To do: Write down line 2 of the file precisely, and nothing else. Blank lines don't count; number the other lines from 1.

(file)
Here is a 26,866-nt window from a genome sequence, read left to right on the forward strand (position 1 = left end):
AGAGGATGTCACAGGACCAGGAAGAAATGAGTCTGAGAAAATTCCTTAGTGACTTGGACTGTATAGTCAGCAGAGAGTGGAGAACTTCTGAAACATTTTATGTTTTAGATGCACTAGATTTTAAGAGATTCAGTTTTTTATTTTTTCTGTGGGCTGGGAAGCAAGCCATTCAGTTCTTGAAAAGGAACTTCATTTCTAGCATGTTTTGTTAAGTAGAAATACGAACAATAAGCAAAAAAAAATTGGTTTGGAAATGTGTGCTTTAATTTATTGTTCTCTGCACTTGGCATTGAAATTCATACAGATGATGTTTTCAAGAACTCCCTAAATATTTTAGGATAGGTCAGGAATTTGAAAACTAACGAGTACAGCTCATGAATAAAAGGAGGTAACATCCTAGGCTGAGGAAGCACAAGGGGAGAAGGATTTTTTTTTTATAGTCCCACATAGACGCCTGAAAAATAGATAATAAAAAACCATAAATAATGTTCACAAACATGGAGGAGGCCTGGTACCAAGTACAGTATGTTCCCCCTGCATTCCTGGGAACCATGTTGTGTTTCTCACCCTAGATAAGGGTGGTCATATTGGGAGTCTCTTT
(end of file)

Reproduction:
AGAGGATGTCACAGGACCAGGAAGAAATGAGTCTGAGAAAATTCCTTAGTGACTTGGACTGTATAGTCAGCAGAGAGTGGAGAACTTCTGAAACATTTTATGTTTTAGATGCACTAGATTTTAAGAGATTCAGTTTTTTATTTTTTCTGTGGGCTGGGAAGCAAGCCATTCAGTTCTTGAAAAGGAACTTCATTTCTAGCATGTTTTGTTAAGTAGAAATACGAACAATAAGCAAAAAAAAATTGGTTTGGAAATGTGTGCTTTAATTTATTGTTCTCTGCACTTGGCATTGAAATTCATACAGATGATGTTTTCAAGAACTCCCTAAATATTTTAGGATAGGTCAGGAATTTGAAAACTAACGAGTACAGCTCATGAATAAAAGGAGGTAACATCCTAGGCTGAGGAAGCACAAGGGGAGAAGGATTTTTTTTTTATAGTCCCACATAGACGCCTGAAAAATAGATAATAAAAAACCATAAATAATGTTCACAAACATGGAGGAGGCCTGGTACCAAGTACAGTATGTTCCCCCTGCATTCCTGGGAACCATGTTGTGTTTCTCACCCTAGATAAGGGTGGTCATATTGGGAGTCTCTTT